New Badges and Watch FobsBy Mark Chervenka
New Badges and Fobs
Usually these articles include old examples side by side with reproductions. With this subject - badges and watch fobs - we are only showing the reproductions. Why? Because the vast majority of these new items have no old counterparts. They are "fantasy" items.
The pieces shown in this article, like other fantasy items, are generally based on collectible brand names such as Coca-Cola and Winchester and popular themes such as the old west or railroads. Although these items are sold as new by the manufacturers, they filter into the collectibles market where they are mistakenly or deliberately offered as old.
- Since there are virtually no direct old counterparts, it is difficult to make comparisons between new and old badges and fobs. Here are some of the general warning signs:
- Badges with the names of famous "wild west" towns such as Tombstone, Dodge, Deadwood, Abilene, Carson City, etc. These were all relatively small towns in the 19th century and never had many law enforcement employees. A genuine badge from these towns is a rare find.
- Beware of badges with well known titles or organizations such as Texas Rangers, Pinkerton Agent, US Marshal, Wells Fargo, etc. These types of badges have been reproduced since the 1950s.
- Beware of badges and fobs in which the design on the front side shows through on the back. Lettering on many cheap, crudely stamped fobs shows through on the back of the fob.
- If a badge or fob can't be documented in a reference book, be suspicious. One manufacturer will make custom fobs for 50 cents each in minimum orders of only 100. Cleverly designed custom fobs could easily be mistaken for "rare" or "unlisted" pieces. Maintain a healthy skepticism and ask for a guarantee of age.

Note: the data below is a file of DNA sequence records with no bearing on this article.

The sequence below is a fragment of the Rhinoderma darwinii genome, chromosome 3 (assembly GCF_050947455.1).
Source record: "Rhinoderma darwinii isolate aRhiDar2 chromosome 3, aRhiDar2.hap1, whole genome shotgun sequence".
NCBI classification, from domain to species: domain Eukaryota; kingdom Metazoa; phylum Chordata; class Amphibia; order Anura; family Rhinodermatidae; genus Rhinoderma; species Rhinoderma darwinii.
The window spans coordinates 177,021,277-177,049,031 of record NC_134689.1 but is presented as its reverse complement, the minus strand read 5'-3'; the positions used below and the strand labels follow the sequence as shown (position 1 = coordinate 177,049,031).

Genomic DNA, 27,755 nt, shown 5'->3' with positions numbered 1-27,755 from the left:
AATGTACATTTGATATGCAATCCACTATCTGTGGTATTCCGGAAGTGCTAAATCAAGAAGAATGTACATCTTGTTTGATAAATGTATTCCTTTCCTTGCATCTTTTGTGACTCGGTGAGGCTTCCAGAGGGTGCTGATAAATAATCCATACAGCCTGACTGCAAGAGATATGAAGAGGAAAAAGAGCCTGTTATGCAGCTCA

- Be logical. Authentic Texas Rangers badges, for example, are vary rare and sell for $500-$2000. The reproductions are $5-$20. Authentic badges almost always have descended through family members. Finding an authentic Texas Ranger badge at a New Jersey flea market for $75 without any family photos showing the owner wearing the badge would be very unlikely.
None of the items shown below was over $15. The majority were under $8; the brass fobs were 50 cents each.
Figs. 17-26 Samples of ten different stamped brass fobs. All fobs are 1¼″ top to bottom. There are a wide variety of these badges available from western themes to railroad to firearms advertising. The seller will custom stamp any lettering customers want with 100 fob minimum order at 50 cents per fob. These are crudely made with the stamped design from the front side coming through to the back (see Fig. 17) Because these can be custom ordered, there is no way to predict what subjects might be in the market.
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